Born in 1944 in Sydney, Blanche D'Alpuget is a biographer, novelist and scriptwriter. She worked as a journalist in Australia and the UK before going to live for several years in Indonesia and Malaysia where she continued to write for various newspapers and journals. Her experiences there led to her writing fiction, and her first novel, Monkeys in the Dark (1980), featuring a young journalist and her reactions to the problems of living in Indonesia, received much critical acclaim.
In 1979, D'Alpuget won a senior fellowship from the Literature Board to work on her second novel, Turtle Beach (1981), which received attention when produced as a film in 1992, and when it was later banned in Indonesia. Set in Malaysia, the novel won several awards including the South Australian Government's Bicentennial Book of the Year Award, and the Age Book of the Year Award.
D'Alpuget's works include her first book, Mediator, a biography of Sir Richard Kirby (1977) which arose from the interest she shared with Kirby in Indonesian affairs. Perhaps her best known work, Robert J. Hawke : a Biography (1982), received several awards and established her as one of Australia's leading writers. This biography was followed by Winter in Jerusalem (1986), The Workers (1987) and White Eye (1993), a thriller set in Sydney and the bush. She has been the recipient of many awards for fiction and non-fiction.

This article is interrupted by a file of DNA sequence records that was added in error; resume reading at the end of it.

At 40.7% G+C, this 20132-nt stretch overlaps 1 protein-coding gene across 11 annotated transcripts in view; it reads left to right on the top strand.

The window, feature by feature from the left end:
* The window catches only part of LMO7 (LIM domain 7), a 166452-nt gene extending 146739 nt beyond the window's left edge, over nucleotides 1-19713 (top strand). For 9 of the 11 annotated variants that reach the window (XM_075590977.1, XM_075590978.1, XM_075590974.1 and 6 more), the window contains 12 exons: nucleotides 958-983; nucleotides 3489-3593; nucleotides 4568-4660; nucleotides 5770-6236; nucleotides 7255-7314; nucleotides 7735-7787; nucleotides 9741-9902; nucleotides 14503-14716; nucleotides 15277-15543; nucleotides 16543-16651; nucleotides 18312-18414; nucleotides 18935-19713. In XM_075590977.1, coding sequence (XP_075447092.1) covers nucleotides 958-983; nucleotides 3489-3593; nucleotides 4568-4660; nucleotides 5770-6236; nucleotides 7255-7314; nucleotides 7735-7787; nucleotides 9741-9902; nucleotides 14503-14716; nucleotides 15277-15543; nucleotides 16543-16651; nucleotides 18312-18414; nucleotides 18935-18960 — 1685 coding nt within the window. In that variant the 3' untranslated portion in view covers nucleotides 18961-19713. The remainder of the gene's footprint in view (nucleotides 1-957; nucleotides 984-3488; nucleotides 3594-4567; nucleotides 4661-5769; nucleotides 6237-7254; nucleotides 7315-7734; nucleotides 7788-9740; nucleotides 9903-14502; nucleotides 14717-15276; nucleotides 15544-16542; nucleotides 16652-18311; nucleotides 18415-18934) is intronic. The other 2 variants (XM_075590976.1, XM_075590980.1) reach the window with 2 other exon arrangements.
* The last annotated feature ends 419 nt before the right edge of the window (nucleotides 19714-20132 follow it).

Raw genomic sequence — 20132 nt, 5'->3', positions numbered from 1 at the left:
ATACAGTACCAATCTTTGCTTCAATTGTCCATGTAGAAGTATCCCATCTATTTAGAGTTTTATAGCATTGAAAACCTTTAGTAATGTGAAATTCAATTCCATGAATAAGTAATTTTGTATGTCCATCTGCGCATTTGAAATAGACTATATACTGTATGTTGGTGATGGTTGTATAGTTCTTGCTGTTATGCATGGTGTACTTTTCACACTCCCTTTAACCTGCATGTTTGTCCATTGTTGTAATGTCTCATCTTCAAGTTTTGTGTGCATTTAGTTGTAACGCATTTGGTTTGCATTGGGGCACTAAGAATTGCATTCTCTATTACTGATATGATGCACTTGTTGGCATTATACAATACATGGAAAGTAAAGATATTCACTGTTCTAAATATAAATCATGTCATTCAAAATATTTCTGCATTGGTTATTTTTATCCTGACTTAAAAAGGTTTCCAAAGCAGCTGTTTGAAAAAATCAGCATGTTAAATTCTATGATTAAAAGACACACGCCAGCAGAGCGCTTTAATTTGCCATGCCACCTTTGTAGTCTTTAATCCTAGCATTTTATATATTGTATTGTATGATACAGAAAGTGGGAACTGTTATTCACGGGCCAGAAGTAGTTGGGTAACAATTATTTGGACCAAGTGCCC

In the early 1990s D'Alpuget worked as a goodwill ambassador assessing refugee issues for Austcare which involved spending time in Vietnam and Thailand. In 1993 she visited Croatia and subsequently helped to raise support for Bosnian women severely affected by the war.
During the 1990s, D'Alpuget studied for several years to become a priest of the Independent Church of Australia, a breakaway group of the Church of England formed in 1969.
Blanche D'Alpuget married former Australian Prime Minister, Bob Hawke in 1995.